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Allen M., Esq.
Allen M., Esq., Employment Lawyer
Category: Employment Law
Satisfied Customers: 19202
Experience:  Employment/Labor Law Litigation
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I was just fired from my job for harassment. I was

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I was just fired from my job for sexual harassment. I was not given any details or even specifics as to what I supposedly said to offend this person. I was also never given an employee handbook or harassment policy by this employer (I did not harass anyone) I'm just addding that information. What type of recourse do I have against the company or the accusor since I do now know who the individual was?
Hello, my name is XXXXX XXXXX I look forward to assisting you today. I bring nearly 20 years of experience in various legal disciplines.

Did you have a contract of employment stating that you could only be terminated for cause?

Do you have any reason to believe that you were really fired based on your race, religion, gender, age, disability or FMLA use?
Customer: replied 3 years ago.

This is an at will emplyer.


I don't believe so but I do know the plant manager was looking for reasons to fire me.

In our country, in every state, every employer is an "at will" employer by default. The only way around that is to have a contract of employment, which is why I asked about whether or not you had one.

You don't, so your employment is "at will." That means that legally your employer can terminate your employment at any time, with or without cause. The cause doesn't even have to be accurate, it just can't be based on your race, religion, gender, age, disability or FMLA use. If the employer avoids those issues, the employer can legally terminate you, even for a false accusation of sexual harassment.

Now, the employer can't broadcast that false allegation as truth, because then the employer becomes subject to defamation claims. If they quietly terminate your employment, don't tell third parties about the issue (other than unemployment, who is third party privileged to hear their basis for termination) like prospective employers for you, then the employer can legally rely on a false accusation to terminate an "at will" employee.

So, your only recourse in that situation would be against the person that made the false accusation. I understand that you don't know who that is yet. What you should first do is file for unemployment. Force the employer to reveal exactly what was said by whom.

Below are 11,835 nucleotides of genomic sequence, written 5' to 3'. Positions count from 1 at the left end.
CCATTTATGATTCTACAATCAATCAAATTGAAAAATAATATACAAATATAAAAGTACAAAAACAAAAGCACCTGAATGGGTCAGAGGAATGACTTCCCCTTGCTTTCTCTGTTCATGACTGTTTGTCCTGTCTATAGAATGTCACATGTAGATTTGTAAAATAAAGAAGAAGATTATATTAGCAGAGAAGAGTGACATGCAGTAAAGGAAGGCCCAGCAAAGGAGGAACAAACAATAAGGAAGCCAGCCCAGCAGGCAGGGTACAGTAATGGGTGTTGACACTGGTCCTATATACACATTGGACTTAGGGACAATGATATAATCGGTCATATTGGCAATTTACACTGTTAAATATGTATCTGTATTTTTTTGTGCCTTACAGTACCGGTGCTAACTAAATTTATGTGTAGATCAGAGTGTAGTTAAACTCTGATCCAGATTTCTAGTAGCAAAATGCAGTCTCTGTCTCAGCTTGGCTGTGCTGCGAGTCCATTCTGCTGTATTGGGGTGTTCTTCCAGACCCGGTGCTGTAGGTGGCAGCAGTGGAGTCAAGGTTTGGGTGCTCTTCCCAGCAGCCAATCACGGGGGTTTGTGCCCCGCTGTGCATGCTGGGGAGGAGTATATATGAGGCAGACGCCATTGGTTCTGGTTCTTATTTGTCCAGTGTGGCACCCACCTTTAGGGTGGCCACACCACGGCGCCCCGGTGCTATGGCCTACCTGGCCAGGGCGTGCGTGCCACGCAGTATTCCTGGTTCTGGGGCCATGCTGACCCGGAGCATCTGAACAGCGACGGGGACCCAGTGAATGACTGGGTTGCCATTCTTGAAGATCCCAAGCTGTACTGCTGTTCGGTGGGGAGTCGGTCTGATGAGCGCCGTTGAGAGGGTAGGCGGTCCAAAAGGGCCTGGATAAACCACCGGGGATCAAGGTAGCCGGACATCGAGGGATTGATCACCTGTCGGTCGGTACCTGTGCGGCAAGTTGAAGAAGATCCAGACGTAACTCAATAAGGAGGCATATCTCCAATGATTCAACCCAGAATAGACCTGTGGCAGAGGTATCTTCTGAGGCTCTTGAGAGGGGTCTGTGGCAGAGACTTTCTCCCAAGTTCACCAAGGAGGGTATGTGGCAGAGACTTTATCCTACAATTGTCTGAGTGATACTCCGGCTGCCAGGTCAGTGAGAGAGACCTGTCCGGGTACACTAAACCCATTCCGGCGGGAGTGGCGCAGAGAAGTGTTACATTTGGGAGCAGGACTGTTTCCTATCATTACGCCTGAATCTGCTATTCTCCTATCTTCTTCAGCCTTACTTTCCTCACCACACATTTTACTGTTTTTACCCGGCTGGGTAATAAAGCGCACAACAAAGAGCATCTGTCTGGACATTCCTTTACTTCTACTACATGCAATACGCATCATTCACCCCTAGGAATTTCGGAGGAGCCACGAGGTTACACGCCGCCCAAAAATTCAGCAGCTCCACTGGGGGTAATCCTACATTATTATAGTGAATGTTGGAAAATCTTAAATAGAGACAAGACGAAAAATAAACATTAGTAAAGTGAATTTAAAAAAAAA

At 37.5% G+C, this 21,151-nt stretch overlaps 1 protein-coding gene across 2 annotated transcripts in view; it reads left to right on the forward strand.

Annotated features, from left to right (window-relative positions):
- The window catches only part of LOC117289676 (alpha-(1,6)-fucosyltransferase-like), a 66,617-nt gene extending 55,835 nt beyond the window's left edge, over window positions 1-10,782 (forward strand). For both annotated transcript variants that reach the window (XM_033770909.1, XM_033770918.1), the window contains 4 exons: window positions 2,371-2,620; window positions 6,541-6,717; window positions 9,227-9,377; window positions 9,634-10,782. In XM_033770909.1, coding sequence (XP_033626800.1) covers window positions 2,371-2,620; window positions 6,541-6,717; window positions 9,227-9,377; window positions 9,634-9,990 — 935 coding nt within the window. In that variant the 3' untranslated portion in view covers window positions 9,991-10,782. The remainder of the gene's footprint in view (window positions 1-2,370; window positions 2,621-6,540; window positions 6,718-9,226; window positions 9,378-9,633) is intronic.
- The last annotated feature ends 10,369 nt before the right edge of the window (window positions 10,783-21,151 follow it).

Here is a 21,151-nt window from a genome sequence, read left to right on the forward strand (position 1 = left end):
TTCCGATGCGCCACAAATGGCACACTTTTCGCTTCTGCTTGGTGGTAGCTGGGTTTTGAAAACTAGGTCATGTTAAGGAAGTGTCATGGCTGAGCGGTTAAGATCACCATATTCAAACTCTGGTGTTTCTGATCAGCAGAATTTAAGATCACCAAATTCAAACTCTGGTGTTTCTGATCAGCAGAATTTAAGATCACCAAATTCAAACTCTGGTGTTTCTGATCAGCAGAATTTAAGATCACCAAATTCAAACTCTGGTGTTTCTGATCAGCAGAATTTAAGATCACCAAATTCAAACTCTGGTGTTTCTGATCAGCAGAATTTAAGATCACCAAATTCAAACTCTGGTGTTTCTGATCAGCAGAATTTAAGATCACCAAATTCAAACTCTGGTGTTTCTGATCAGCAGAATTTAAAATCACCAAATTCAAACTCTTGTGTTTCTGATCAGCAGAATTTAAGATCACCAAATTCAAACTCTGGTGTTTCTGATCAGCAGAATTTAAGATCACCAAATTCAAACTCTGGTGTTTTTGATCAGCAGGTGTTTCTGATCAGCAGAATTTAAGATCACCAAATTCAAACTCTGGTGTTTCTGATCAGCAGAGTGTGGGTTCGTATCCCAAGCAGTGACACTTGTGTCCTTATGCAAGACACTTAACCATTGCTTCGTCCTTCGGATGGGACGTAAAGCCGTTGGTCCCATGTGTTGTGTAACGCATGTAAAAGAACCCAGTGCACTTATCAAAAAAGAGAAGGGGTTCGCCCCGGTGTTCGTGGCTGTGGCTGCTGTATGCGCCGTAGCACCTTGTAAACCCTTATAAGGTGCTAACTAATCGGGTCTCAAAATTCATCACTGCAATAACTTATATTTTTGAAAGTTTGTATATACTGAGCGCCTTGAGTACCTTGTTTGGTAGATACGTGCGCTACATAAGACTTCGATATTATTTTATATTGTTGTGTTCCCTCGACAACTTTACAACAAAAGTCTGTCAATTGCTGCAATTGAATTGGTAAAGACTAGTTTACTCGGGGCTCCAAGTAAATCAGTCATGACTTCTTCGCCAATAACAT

Then you'll be able to fight the issue to obtain your unemployment and you'll have the identity of your accuser so that you can bring your defamation of character lawsuit against that person.

If the employer chooses not to try and fight your unemployment, thereby not revealing the accuser, you can still sue a "Jane Doe" in state court and use the discovery process to force the employer, through subpoena, to reveal the source of the defamation.
Customer: replied 3 years ago.

I just have a couple of questions just to clarify. I was not really allowed to defend against this claim in anyway. Does my employer have to allow me to defend against it?


How would I go about suing "Jane Doe" do I need to subpoena my employer after filing the suit?


Thank you

No, in an "at will" employment situation, they don't have to allow you to defend. Remember, they don't legally even need a reason to fire you. A requirement to allow you to defend suggests that they need a legal reason, when they don't.

To sue Jane Doe, you file a suit in state court alleging defamation of character with the person that you are suing as Jane Doe. You would have to explain, in the complaint, that the employer is a subject of interest, as they know who made the defaming statement and relied on it in their termination decision.

Then, during the "discover" process, which is the investigation phase in court actions, you would be permitted to subpoena the information from the employer through deposition.
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